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Bile Acid Metabolite

The Experts below are selected from a list of 36 Experts worldwide ranked by ideXlab platform

Gerald W. Tannock – 1st expert on this subject based on the ideXlab platform

  • The Bowel Microbiota Moderates Host Physiological Responses to Dietary Konjac
    , 2020
    Co-Authors: Wayne Young, Blair Lawley, Don E. Otter, Gemma Henderson, Gerald W. Tannock

    Abstract:

    8 Animal Abstract Diets rich in complex carbohydrates that resist digestion in the small bowel can alter large bowel ecology and microbiota biochemistry because the carbohydrates become substrates for bacterial growth and metabolism. Conventional or germ- free weanling rats were fed a control diet or diets containing 1.25, 2.5, or 5% konjac (KJ), a commonly used ingredient in Asian foods, for 28 d. In the absence of a bowel microbiota, 5% KJ elicited a significant increase in colonic goblet cell numbers and increased expression of mast cell protease genes and of genes that were overrepresented in the KEGG pathway ”Metabolism of xenobiotics by cytochrome P450” relative to the control diet. In contrast, feeding 5% KJ caused few changes in mucosal gene expression in conventional rats. Analysis of the colonic microbiota of conventional rats fed KJ showed modest increases in the proportions of Actinobacteria and Bacteroidetes relative to rats fed the control diet, with a concomitant reduction in Firmicutes, which included a 50% reduction in Lactobacillus abundance. Colonic concentrations of short-chain fatty Acids and colonic crypt lengths were increased by feeding KJ. Goblet cell numbers were greater in conventional rats fed KJ relative to the control diet but were lower compared with germ-free animals. Serum Metabolite profiles were different in germ-free and conventional rats. Metabolites that differed in concentration included several phospholipids, a Bile Acid Metabolite, and an intermediate product of tryptophan metabolism. Overall, KJ in the diet was potentially damaging to the bowel mucosa and produced a protective response from the host. This response was reduced by the presence of the bowel microbiota, which therefore ameliorated potentially detrimental effects of dietary KJ. J. Nutr. doi: 10.3945/jn.113.174854.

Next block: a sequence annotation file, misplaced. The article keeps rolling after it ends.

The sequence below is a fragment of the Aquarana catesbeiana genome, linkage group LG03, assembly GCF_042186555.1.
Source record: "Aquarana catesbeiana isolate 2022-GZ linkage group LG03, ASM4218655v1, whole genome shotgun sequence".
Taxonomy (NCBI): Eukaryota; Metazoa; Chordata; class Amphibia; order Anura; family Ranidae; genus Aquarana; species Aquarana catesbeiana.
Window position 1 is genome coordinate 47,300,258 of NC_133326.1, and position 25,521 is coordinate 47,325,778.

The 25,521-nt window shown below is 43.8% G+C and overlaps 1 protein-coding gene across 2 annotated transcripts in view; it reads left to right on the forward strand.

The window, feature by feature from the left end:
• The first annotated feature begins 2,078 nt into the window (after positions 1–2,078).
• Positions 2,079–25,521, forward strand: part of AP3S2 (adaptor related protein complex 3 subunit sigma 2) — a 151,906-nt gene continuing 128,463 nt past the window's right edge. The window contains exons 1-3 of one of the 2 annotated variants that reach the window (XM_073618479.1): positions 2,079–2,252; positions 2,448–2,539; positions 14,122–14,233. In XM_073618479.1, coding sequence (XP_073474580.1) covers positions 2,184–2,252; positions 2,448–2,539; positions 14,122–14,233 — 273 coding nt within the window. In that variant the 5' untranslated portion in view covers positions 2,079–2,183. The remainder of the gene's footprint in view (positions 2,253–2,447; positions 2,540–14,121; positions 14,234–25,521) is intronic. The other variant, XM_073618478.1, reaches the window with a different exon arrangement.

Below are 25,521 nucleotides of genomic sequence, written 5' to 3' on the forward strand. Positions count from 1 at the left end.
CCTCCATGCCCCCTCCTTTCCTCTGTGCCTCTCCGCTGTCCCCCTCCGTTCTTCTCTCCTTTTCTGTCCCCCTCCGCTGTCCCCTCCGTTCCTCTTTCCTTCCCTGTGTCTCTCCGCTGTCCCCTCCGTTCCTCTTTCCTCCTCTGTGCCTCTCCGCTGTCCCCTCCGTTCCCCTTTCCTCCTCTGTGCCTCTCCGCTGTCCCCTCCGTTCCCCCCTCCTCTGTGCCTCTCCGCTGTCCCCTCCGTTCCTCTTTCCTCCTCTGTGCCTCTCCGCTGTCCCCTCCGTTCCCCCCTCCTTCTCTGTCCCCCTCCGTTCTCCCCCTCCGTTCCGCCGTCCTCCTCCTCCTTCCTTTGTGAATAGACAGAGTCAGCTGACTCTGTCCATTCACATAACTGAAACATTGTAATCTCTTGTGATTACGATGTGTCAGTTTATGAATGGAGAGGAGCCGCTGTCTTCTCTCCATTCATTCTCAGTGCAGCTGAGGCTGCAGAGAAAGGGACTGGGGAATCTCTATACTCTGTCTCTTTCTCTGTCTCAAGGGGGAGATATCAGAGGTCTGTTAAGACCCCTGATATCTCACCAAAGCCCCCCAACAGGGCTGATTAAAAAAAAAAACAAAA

• Bowel Microbiota Moderate Host Physiological Responses to Dietary Konjac in Weanling Rats
    Journal of Nutrition, 2013
    Co-Authors: Wayne Young, Blair Lawley, Don E. Otter, Gemma Henderson, Gerald W. Tannock

    Abstract:

    : Diets rich in complex carbohydrates that resist digestion in the small bowel can alter large bowel ecology and microbiota biochemistry because the carbohydrates become substrates for bacterial growth and metabolism. Conventional or germ-free weanling rats were fed a control diet or diets containing 1.25, 2.5, or 5% konjac (KJ), a commonly used ingredient in Asian foods, for 28 d. In the absence of bowel microbiota, 5% KJ elicited a significant increase in colonic goblet cell numbers and increased expression of mast cell protease genes and of genes that were overrepresented in the KEGG pathway “Metabolism of xenobiotics by cytochrome P450” relative to the control diet. In contrast, feeding 5% KJ caused few changes in mucosal gene expression in conventional rats. Analysis of the colonic microbiota of conventional rats fed KJ showed modest increases in the proportions of Actinobacteria and Bacteroidetes relative to rats fed the control diet, with a concomitant reduction in Firmicutes, which included a 50% reduction in Lactobacillus abundance. Colonic concentrations of short-chain fatty Acids and colonic crypt lengths were increased by feeding KJ. Goblet cell numbers were greater in conventional rats fed KJ relative to the control diet but were lower compared with germ-free animals. Serum Metabolite profiles were different in germ-free and conventional rats. Metabolites that differed in concentration included several phospholipids, a Bile Acid Metabolite, and an intermediate product of tryptophan metabolism. Overall, KJ in the diet was potentially damaging to the bowel mucosa and produced a protective response from the host. This response was reduced by the presence of the bowel microbiota, which therefore ameliorated potentially detrimental effects of dietary KJ.

J Goto – 2nd expert on this subject based on the ideXlab platform